After the surrender, those Texians that could walk were sent to Goliad under Mexican escort. Those that were wounded were transported. Fannin arrived in Goliad on March 22. In the meantime, General Urrea moved on to Victoria, where he wrote a letter to Santa Anna recommending that the Texian prisoners should be treated with clemency. However, Santa Anna disagreed, as he had received authorization from the Mexican Congress to treat all captured Texian troops as pirates rather than prisoners of war. Once the Texian troops arrived in Goliad, Santa Anna ordered the Mexican commander Jose Nicolas de la Portilla to execute the prisoners.
The Mexicans spared 20 physicians, orderlies, and interpreters; another 28 prisoners escaped. Then, on Palm Sunday, March 27, 1836, Fannin and about 340 other Texian prisoners were divided into four groups. While the sick and wounded remained in the chapel, the other three groups were escorted on different roads out of town, and when each group was about a half-mile from the fort, the Mexican guards opened fire. Then the Mexicans executed the wounded who were held in the chapel. The last soldier to die was the injured Colonel James Fannin. His three dying wishes were to be shot in the chest, given a Christian burial, and send his watch to his family. Instead, the Mexican commanding officer shot Fannin in the face, burned his body with the others, and kept the timepiece as a war prize.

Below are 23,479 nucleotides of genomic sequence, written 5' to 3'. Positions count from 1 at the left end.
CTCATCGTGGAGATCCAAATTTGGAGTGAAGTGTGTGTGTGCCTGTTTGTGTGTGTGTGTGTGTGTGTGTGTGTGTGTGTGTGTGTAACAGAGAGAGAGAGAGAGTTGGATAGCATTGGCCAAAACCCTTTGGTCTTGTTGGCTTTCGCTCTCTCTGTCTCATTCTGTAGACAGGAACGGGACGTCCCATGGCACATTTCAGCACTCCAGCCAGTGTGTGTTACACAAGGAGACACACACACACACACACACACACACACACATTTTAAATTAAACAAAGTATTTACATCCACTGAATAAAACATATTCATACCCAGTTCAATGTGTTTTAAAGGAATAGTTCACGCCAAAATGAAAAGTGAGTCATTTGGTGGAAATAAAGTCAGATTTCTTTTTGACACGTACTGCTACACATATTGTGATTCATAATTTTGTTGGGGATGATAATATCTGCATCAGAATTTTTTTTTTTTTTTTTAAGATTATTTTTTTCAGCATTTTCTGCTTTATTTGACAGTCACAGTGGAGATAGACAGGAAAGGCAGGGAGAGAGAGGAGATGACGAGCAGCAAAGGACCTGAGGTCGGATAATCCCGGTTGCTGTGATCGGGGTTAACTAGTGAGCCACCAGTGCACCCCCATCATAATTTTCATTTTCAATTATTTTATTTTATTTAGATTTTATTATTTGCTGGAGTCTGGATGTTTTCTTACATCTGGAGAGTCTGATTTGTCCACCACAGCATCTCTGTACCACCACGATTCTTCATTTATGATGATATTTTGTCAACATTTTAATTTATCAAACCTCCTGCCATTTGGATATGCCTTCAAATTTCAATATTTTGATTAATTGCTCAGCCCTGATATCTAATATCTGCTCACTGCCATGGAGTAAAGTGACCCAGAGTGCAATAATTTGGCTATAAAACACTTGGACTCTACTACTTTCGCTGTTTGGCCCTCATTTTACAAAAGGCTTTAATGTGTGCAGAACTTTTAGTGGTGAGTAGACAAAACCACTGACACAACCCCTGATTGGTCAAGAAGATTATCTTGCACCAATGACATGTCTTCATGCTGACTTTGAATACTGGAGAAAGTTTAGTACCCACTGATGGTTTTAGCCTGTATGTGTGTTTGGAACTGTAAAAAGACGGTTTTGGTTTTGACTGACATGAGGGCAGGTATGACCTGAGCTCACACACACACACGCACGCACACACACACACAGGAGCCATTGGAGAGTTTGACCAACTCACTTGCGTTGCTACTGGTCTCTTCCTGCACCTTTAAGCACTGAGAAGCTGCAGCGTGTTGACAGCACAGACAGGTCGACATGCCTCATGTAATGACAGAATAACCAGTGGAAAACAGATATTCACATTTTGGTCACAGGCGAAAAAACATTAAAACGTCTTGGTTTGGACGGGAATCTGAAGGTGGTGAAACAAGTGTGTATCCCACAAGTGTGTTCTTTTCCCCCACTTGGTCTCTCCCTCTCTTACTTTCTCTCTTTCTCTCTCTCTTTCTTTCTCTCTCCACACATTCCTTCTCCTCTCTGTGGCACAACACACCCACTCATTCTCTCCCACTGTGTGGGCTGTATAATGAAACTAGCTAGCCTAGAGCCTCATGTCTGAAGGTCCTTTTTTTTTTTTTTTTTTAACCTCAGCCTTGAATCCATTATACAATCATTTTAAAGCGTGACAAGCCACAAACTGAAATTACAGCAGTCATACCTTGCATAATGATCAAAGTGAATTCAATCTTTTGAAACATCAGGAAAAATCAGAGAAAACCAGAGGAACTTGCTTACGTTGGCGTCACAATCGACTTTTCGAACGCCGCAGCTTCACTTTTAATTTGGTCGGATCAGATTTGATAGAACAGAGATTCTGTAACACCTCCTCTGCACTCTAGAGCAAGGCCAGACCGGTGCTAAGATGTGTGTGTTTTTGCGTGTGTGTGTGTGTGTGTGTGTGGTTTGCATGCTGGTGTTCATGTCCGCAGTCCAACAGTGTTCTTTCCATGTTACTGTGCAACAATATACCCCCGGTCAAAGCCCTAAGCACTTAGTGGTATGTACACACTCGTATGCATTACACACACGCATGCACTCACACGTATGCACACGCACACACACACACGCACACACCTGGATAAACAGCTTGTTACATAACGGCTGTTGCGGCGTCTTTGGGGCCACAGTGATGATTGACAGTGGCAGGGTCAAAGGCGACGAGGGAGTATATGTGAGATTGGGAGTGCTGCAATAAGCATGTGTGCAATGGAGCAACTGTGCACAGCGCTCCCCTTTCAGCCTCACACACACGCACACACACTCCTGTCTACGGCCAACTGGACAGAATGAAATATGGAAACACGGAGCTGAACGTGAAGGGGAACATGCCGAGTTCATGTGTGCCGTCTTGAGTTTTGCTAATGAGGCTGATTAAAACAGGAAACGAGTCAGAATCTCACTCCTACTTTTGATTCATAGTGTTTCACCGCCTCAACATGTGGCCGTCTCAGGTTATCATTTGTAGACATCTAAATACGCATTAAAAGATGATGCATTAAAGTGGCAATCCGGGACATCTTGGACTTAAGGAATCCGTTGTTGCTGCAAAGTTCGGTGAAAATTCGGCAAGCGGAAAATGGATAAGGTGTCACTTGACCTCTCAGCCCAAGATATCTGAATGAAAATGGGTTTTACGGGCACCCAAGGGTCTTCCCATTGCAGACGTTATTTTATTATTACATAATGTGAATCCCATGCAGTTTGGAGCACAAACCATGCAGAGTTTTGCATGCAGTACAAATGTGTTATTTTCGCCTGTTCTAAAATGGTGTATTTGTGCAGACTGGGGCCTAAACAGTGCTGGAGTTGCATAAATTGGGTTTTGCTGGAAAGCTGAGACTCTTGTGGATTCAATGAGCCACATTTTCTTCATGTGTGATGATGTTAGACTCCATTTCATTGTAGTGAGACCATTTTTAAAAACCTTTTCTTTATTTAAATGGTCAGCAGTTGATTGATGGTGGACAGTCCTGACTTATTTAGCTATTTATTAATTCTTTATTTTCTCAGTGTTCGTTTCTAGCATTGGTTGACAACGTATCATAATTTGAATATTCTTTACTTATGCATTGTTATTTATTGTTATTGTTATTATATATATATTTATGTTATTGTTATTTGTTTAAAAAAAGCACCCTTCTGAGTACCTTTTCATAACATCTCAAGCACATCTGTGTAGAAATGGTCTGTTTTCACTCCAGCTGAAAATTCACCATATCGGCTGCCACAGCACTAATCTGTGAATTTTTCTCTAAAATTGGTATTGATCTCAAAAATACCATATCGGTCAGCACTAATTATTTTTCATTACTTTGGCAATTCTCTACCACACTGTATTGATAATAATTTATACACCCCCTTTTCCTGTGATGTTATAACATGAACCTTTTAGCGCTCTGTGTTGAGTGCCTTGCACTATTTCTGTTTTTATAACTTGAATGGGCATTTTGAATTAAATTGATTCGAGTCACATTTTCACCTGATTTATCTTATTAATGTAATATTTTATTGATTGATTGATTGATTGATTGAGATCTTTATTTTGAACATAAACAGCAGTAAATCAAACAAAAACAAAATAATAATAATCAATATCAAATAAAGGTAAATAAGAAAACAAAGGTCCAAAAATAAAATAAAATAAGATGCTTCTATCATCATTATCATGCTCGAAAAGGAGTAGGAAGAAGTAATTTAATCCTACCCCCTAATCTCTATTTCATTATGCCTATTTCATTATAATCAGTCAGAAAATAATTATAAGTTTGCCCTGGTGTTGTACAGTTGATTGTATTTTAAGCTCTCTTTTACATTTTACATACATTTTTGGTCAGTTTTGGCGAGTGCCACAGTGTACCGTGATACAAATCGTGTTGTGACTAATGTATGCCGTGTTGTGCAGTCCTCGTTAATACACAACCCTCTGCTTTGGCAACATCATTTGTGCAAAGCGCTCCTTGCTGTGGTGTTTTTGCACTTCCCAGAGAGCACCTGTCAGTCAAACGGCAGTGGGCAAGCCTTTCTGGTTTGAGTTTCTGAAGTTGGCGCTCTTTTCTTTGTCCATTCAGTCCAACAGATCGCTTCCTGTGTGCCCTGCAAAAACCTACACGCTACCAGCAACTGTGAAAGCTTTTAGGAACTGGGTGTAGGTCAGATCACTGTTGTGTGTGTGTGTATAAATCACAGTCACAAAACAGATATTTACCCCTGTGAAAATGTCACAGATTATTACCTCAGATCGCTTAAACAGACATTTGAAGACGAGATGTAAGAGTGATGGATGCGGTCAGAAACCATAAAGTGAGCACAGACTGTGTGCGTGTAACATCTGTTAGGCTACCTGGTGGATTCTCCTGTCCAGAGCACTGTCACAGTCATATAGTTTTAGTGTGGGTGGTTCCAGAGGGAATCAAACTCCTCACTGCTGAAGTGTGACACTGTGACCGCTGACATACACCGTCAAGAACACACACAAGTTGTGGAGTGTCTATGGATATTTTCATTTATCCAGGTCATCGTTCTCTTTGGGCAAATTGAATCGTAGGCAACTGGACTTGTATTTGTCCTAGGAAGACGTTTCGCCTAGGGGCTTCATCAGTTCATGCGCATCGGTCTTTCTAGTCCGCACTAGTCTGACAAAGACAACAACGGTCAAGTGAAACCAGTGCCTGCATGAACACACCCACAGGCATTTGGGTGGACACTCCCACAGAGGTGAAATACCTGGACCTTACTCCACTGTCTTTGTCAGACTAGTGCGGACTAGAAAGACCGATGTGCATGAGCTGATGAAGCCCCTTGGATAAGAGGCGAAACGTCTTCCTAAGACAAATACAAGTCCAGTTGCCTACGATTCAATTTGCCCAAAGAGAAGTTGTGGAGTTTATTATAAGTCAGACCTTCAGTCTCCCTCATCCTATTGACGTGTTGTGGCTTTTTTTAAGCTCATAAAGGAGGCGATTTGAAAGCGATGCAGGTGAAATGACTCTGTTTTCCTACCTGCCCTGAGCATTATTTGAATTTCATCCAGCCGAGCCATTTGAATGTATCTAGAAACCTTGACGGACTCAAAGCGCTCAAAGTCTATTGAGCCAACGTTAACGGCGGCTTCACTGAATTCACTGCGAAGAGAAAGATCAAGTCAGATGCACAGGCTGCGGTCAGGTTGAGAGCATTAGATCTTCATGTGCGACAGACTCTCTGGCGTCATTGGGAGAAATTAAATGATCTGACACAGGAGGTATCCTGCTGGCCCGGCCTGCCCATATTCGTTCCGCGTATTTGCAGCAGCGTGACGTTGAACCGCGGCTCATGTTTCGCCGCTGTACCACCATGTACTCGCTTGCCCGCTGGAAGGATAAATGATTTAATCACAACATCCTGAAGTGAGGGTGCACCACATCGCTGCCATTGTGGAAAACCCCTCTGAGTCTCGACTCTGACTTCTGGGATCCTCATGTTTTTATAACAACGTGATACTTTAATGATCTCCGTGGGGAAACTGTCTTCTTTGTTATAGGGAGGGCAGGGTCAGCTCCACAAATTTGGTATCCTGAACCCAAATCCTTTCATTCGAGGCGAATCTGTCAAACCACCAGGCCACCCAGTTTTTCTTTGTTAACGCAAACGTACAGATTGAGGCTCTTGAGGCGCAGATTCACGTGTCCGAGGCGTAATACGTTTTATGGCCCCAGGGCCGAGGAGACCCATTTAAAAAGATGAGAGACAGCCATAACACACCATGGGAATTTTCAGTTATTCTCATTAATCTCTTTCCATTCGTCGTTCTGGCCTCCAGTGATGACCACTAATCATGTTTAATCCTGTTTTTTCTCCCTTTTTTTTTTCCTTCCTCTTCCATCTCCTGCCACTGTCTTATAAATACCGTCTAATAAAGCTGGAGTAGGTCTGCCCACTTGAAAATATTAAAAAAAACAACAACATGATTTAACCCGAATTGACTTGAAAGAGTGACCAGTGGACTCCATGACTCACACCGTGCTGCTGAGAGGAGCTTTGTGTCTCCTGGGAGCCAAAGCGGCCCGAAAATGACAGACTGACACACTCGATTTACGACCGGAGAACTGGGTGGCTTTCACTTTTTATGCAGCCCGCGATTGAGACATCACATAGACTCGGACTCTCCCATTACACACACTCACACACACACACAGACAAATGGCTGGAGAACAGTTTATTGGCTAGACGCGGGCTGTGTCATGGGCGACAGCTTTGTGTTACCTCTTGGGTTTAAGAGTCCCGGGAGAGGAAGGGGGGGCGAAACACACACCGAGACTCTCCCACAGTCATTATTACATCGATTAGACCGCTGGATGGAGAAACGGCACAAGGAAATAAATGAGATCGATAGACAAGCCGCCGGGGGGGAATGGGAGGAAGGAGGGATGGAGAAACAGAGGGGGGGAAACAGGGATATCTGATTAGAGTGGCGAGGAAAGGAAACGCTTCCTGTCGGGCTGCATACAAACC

Deemed a massacre, the execution of Fannin’s command served to inflame the Texas cause. When Texian forces attacked Santa Anna’s command on April 21, 1836, the battle cry rang out, “Remember the Alamo! Remember Goliad!”
The war ended that April day when General Sam Houston defeated Santa Anna’s Mexican army at the Battle of San Jacinto.
A few months after the Battle of San Jacinto, Republic of Texas Army General Thomas Rusk was escorting the remnants of the Mexican Army on their retreat back to Mexico. When he came through Goliad, Rusk discovered the remains of Fannin’s men in the trenches where they had been burned and on the ground where animals had scattered them. Rusk immediately ordered that the remains be collected and given a proper military funeral. Fannin and his men were buried with full honors in a mass grave on June 4, 1836.
This mass grave of Texas heroes remained unmarked for decades and was almost lost to history. Over the years, charred bone fragments and other human remains would be unearthed near the site. In 1928 two acres where these remains were often found were purchased and given to the City of Goliad. A subsequent archaeological investigation confirmed that this was the site of the mass grave for Fannin’s army. In 1936 the state of Texas appropriated money for this grand monument, which was dedicated in 1938. Today it is a popular pilgrimage site for everyone interested in the Republic of Texas and the Texas War of Independence.
Exploring Deep Texas History in Goliad (Photo Travel Blog)